Four times each year, we as a Council step away from the office, the phone, email and the work we are attending to. We take a day and typically retreat to Kiser Lake, that lovely space in God’s creation that we are truly blessed to have. We give ourselves to some reading, some reflecting and some dialogue. For me the day is a time to catch my breath, to enjoy nature and to recharge my spiritual core.
Our most recent retreat day called us to a different type of experience. Prior to our day together we read a chapter titled “Love” from Krista Tippett’s most recent book, Becoming Wise: An Inquiry into the Mystery and Art of Living from Penguin Random House. Instead of traveling to Kiser Lake, we journeyed to Cincinnati. Before arriving at the National Underground Railroad Freedom Center in downtown Cincinnati, our final destination for the day, we stopped to engage in contemplative dialogue on the chapter we read from Tippett’s book.
For me, the chapter from Tippett’s book and our dialogue cleared my head of thoughts and baggage that were not necessary for the day. I was able to enter the Freedom Center equipped with a fresh canvas on which to collect images and words that would paint a dark portrait of 21st century human bondage and cruelty whose roots run deep and become intertwined with the human bondage and cruelty of our pre-Civil War history. These two sad realities are separated by centuries, yet rooted in the same soil of consumeristic greed and power.
It is easy to cast an accusing eye toward the southern U.S. states where buying, selling and abusing human beings became an acceptable way of life. However, the demand for the goods produced through the suffering of our black sisters and brothers was created by a much broader population that encompassed not only the southern and northern U.S. but expanded to our European neighbors.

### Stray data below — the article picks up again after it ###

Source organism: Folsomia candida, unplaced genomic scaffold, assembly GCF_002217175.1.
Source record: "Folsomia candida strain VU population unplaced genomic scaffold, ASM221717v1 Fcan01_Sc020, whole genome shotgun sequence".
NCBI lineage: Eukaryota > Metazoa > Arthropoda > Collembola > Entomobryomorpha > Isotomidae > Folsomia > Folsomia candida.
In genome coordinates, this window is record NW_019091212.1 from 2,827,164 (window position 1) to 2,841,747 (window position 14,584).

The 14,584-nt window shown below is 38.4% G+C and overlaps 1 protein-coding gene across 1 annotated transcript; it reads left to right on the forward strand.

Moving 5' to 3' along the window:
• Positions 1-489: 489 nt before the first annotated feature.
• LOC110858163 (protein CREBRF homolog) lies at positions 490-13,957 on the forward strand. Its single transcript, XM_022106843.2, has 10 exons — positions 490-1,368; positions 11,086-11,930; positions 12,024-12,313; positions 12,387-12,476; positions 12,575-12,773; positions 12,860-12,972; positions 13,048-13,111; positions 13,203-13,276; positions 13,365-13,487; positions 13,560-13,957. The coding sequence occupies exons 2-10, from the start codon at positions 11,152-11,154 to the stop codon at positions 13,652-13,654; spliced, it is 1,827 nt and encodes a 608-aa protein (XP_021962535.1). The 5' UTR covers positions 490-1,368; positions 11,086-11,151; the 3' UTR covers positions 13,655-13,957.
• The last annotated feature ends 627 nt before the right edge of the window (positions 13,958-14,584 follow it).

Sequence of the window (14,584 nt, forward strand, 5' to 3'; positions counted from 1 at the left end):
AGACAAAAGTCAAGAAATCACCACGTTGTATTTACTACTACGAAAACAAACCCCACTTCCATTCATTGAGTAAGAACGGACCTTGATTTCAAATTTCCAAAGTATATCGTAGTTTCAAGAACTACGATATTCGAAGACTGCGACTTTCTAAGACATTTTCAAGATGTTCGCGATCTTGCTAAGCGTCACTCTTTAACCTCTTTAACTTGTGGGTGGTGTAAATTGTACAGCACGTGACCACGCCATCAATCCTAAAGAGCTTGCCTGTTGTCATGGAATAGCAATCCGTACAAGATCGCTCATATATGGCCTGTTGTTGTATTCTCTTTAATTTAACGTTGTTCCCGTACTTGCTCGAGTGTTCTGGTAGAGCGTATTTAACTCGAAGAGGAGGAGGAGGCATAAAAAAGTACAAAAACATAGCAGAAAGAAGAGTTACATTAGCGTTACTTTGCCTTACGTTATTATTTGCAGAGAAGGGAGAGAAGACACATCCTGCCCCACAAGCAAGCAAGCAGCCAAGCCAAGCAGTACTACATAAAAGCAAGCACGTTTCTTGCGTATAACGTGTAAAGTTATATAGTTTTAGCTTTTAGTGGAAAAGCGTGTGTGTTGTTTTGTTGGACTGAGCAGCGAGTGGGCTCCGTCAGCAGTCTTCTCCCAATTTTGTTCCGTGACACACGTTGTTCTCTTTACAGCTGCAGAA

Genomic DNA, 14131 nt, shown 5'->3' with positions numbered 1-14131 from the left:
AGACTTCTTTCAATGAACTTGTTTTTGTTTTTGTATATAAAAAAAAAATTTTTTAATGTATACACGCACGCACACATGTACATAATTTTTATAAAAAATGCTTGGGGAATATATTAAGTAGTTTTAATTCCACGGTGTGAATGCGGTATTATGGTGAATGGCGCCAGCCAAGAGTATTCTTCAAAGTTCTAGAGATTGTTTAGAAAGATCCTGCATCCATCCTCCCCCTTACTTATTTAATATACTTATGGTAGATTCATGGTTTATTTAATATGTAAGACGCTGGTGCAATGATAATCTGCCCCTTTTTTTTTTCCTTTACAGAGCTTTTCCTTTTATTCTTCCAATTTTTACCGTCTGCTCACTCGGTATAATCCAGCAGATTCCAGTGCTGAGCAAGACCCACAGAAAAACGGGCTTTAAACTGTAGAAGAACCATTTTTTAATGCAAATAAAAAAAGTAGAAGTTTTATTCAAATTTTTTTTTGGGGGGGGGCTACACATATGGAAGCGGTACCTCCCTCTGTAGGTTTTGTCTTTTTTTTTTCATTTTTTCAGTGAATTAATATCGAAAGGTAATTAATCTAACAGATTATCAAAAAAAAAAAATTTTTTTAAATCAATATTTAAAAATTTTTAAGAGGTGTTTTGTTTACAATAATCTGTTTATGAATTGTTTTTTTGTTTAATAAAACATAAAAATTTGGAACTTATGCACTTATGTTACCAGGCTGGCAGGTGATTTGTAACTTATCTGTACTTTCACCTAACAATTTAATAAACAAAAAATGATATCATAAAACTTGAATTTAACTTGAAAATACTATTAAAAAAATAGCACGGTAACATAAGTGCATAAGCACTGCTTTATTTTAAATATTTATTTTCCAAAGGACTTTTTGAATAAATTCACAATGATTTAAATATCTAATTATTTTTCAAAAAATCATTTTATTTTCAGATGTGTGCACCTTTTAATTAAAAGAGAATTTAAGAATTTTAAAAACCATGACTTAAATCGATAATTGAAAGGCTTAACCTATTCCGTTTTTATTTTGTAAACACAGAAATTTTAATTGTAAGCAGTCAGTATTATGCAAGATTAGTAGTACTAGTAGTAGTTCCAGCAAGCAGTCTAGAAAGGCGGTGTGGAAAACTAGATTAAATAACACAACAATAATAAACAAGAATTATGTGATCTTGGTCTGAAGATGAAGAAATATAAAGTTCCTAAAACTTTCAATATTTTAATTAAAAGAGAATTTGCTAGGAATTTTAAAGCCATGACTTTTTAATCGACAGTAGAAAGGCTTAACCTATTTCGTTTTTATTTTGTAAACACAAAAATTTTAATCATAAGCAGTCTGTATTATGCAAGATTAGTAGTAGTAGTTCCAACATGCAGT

Slavery did not die with the Civil War! Human trafficking is occurring at every moment of every day in countries around the world including the United States. Human beings, including children and the most vulnerable, are kidnapped or coerced into slavery. This modern-day slavery knows no age or gender limits and is not limited to any one race or ethnic background. This modern-day slavery is driven by consumeristic greed and desire for power. This modern-day slavery controls its victims with psychological, emotional, sexual and physical abuse.
As dark as this portrait is, there are peeks of light that are piercing the gloom. Organizations around the globe are acting as the conductors on a modern-day Underground Railroad extending lifelines of hope to victims. The light gets brighter with every person that is ushered out of bondage. The hope comes in spreading awareness of this issue. Hope comes when one more person or family consciously chooses to purchase fair trade or ethically produced products. Hope comes when one more person or institution chooses to invest in ethically responsible companies. Hope comes when we do not allow ourselves to be caught up in what Buddhist anthropologist and teacher Roshi Joan Hailfax calls “pathological empathy.” Buddhist psychology holds the notion that there are near enemies to great virtues. For example, “sorrow is a near enemy to compassion and love. It is borne of sensitivity and feels like empathy. But it can paralyze and turn us back inside with a sense that we can’t possibly make a difference.”
“The future does have a name . . . and its name is HOPE.” — Pope Francis
– Blog entry by Sister Patty Kremer
Thanks, Patty, for your beautiful reflection.